Over the past decade\, a rich interaction has grow n up between statistical physics and statistical inference. In particular\, physics often predicts phase transitions where\, if a data set becomes t oo sparse or too noisy\, it suddenly becomes impo ssible to find its underlying structure\, or even to distinguish it from a &ldquo\;null model&rdquo \; with no structure at all. For instance\, in the community detection problem in networks\, there is a transition below which the vertices cannot b e labeled better than chance\, and the network can not be distinguished from an Erdos-Renyi random g raph. Similarly\, in the clustering problem in Ga ussian mixture models\, it becomes impossible to f ind the clusters\, or even to tell whether cluste rs exist\, i.e.\, to distinguish the data from a s ingle Gaussian.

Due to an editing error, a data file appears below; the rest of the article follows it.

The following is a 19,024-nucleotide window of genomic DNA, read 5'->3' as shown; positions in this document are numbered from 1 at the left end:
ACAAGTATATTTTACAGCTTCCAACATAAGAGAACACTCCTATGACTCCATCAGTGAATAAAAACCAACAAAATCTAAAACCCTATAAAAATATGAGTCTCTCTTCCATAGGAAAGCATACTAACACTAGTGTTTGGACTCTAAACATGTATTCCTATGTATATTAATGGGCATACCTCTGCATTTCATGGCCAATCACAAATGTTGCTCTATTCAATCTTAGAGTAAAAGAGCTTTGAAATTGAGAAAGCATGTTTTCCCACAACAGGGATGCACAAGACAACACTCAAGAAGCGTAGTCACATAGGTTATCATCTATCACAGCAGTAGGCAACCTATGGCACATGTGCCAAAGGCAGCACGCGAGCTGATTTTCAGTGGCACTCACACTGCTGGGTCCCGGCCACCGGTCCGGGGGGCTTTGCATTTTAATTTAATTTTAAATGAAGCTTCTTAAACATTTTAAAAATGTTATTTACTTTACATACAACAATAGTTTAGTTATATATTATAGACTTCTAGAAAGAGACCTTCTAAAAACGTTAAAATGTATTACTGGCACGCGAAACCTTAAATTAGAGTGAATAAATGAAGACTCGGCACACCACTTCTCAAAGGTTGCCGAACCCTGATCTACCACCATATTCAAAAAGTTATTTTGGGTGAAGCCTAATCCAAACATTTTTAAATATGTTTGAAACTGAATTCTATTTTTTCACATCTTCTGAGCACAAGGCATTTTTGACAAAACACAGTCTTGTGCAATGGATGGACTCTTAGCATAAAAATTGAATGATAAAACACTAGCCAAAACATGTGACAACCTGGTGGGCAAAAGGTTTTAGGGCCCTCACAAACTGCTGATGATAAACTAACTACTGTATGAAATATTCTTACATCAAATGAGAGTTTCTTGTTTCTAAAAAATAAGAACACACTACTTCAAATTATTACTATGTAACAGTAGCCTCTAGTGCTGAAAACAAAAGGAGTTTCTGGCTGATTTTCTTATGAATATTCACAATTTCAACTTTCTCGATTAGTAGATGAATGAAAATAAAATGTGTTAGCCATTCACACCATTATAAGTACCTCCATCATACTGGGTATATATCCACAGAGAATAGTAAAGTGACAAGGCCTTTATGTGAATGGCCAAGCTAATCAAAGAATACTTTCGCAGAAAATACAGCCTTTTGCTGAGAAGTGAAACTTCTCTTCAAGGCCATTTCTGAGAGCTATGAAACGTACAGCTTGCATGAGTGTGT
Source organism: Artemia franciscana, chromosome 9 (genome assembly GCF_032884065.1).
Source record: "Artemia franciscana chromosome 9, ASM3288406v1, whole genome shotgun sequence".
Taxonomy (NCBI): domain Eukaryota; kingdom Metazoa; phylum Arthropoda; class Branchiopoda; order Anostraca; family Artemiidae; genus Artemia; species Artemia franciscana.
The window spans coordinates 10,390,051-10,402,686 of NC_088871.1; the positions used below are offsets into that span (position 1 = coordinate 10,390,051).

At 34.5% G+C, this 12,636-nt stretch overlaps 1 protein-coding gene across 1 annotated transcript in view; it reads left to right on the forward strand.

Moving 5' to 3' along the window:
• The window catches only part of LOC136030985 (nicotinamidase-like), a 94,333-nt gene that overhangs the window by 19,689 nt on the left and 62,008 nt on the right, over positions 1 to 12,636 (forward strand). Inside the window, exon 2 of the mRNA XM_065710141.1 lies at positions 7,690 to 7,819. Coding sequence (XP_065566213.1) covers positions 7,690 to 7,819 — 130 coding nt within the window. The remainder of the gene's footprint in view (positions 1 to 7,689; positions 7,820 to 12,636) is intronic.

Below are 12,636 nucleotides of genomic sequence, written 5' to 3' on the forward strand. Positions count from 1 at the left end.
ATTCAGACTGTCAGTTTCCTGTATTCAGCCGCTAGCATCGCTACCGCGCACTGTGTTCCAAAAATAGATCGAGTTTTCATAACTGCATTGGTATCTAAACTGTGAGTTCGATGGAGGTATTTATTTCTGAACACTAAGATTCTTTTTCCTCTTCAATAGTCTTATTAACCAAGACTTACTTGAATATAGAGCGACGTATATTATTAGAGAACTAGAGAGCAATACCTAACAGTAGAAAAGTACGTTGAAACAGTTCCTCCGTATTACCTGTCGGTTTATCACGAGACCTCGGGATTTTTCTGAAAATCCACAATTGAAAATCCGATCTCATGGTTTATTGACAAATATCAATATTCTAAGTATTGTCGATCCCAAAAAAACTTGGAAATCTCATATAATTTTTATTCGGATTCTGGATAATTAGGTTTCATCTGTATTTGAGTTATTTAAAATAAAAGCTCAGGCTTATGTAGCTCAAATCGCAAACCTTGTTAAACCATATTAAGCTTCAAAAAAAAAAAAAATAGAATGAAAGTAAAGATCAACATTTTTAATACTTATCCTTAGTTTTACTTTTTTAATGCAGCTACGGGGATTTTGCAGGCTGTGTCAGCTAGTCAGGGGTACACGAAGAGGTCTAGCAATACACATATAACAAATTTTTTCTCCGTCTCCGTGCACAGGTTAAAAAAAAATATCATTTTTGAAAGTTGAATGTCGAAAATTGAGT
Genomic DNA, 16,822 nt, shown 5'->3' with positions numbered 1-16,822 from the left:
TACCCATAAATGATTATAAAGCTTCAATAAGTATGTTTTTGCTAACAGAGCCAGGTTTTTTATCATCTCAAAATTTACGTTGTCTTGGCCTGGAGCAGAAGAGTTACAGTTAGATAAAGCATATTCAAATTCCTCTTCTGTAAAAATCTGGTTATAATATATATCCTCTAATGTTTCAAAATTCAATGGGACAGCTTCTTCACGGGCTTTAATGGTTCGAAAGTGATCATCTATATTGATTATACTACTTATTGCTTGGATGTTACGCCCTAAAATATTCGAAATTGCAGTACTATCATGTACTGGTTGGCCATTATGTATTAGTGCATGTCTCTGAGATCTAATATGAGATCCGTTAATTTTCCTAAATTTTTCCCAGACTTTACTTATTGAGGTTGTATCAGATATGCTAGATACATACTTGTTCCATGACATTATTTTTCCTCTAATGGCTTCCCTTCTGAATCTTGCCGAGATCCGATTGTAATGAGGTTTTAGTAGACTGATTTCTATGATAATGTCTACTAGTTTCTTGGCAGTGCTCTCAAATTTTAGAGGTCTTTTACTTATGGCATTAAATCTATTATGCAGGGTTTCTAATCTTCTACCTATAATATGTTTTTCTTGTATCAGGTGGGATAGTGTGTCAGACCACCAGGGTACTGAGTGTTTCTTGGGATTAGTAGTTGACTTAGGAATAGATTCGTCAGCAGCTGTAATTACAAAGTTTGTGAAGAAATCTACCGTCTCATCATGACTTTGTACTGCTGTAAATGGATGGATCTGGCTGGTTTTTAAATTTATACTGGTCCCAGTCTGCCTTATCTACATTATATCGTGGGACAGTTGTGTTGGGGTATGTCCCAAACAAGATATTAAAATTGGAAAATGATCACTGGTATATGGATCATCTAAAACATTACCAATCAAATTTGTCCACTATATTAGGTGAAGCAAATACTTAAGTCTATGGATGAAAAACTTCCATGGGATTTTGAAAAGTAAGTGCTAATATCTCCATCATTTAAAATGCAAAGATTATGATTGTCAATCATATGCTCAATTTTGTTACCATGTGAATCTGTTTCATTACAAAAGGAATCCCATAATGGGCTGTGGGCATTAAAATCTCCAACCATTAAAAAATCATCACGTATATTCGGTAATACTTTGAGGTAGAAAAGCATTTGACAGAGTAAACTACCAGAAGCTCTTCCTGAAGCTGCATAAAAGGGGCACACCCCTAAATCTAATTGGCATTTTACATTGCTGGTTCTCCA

Many of the physics pred ictions have been made rigorous\, but there is sti ll a very lively interchange between the fields\, both about these transitions and about asymptoti cally optimal algorithms. In particular\, while ef ficient message-passing and spectral algorithms a re known that succeed down to the so-called Keste n-Stigum bound\, in a number of problems we believ e that it is information-theoretically possible ( but perhaps not computationally feasible) to go f urther. I will give a friendly introduction to thi s field\, and present some new results proving th is conjecture.

This is joint work w ith Jess Banks\, Joe Neeman\, Praneeth Netrapalli\ , and Jiaming Xu. LOCATION:Seminar Room 1\, Newton Institute CONTACT:INI IT END:VEVENT END:VCALENDAR